General / A Trip to the Dentist
By Micki LaVres
For 18 years I tried – unsuccessfully – to get
Frank to the dentist for a cleaning. He felt that
cleaning his teeth was a paltry undertaking when you
considered the significance of his bigger problem,
being paralyzed from the chest down.
Only after suffering for several days with
a tooth ache did he finally allow me to make an
appointment, but under one condition. The dentist
would have to treat him in his wheelchair without
being transferred to the exam chair. The Yellow Book
saved the day and led us to Dr. Bob who was ready
and willing to accommodate the special needs of my
somewhat stubborn husband.
The big day arrived and we packed up for our trip to
the dentist. I say packed up because any excursion
with Frank is a major undertaking; but that’s
another story. It was a beautiful sunny day in the
middle of June and our spirits were high. The office
was easy to locate, but parking very limited. The
only public parking had an underground entrance with
a clearance too low for our van.
We decided to take a chance and parked in a lot
across the street, despite signs warning that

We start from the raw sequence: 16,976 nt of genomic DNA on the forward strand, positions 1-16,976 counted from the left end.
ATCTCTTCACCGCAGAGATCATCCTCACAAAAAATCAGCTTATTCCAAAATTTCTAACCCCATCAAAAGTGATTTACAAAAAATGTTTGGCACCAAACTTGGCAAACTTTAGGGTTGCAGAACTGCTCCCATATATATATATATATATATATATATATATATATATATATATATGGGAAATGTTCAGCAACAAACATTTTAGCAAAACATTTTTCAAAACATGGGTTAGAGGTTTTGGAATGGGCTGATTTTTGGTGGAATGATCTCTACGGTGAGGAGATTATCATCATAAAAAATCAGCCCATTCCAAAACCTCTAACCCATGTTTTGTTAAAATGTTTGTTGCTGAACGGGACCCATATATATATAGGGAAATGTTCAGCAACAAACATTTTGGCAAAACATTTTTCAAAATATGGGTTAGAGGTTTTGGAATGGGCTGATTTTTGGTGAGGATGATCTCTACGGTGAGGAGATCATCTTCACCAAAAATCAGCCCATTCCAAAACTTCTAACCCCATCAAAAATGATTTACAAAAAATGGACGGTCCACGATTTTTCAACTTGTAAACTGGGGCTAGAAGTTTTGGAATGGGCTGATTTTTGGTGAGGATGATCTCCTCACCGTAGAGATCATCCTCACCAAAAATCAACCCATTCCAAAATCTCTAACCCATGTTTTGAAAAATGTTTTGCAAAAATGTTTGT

violators would be towed. Once parked and unloaded,
we walked two blocks to the office, thankful for the
The building was completely accessible and, as Dr.
Bob promised, Frank did not have to leave his
wheelchair. The culprit tooth was painlessly removed
after several shots of novocaine. We made a follow
up appointment and prepared to leave. Little did we
know the fun was about to begin.
Frank uses an electric wheelchair with a sip-n-puff
control system. He sips or puffs into an air tube
straw that essentially “drives” the chair; hard sip
to go in reverse, hard puff to go forward, soft sip
to go left, soft puff to go right. (You can imagine
the result with a bout of hiccups!)Well, the
novocaine had done its job. His mouth – so numb you
could painlessly pull a tooth – was also too numb to
feel the air tube straw that controls the chair.
Not a problem. I could drive for him. I flipped on
the attendant control and carefully navigated him
through the exam room, down the hallway, and out the
Once outside, I noticed a glitch. The chair was not
responding properly. I had to push and steer with
both hands on the handlebars. At the same time, I
had to keep pressure on the attendant toggle switch
located eight inches away. In theory this would work
fine, if I had been born with fingers like ET.